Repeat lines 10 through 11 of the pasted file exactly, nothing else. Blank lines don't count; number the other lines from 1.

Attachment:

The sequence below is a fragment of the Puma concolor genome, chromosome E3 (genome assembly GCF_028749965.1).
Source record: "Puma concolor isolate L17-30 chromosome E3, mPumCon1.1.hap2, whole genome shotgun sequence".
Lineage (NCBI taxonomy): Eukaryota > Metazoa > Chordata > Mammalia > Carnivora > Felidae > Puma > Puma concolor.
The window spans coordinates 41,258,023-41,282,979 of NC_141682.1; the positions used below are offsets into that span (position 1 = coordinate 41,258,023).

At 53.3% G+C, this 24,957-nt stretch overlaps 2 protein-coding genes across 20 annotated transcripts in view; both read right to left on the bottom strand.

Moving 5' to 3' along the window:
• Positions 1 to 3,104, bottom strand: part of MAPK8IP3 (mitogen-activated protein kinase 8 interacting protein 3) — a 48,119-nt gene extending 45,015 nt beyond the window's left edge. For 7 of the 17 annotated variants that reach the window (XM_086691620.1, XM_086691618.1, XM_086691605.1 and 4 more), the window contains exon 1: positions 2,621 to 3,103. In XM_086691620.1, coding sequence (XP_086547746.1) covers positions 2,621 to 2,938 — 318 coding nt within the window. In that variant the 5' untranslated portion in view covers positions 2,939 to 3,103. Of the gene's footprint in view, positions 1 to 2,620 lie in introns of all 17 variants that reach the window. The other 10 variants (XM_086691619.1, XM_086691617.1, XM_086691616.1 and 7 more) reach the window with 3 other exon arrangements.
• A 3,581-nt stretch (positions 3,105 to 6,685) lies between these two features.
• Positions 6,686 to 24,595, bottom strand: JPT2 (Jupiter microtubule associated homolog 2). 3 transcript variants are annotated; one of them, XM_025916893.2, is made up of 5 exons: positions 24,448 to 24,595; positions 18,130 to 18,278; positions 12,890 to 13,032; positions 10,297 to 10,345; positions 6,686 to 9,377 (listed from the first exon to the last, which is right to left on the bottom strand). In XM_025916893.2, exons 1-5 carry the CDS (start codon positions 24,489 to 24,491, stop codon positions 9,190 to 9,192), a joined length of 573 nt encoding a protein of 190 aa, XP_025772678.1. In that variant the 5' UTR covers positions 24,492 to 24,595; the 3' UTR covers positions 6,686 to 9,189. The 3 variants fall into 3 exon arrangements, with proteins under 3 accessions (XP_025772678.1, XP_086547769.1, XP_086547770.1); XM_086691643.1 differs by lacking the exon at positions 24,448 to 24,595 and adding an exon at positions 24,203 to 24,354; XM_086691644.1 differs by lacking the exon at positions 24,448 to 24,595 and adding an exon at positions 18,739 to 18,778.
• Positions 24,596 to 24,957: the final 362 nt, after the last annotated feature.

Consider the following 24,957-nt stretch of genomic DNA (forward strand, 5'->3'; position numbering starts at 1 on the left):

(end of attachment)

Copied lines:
• Positions 24,596 to 24,957: the final 362 nt, after the last annotated feature.

Consider the following 24,957-nt stretch of genomic DNA (forward strand, 5'->3'; position numbering starts at 1 on the left):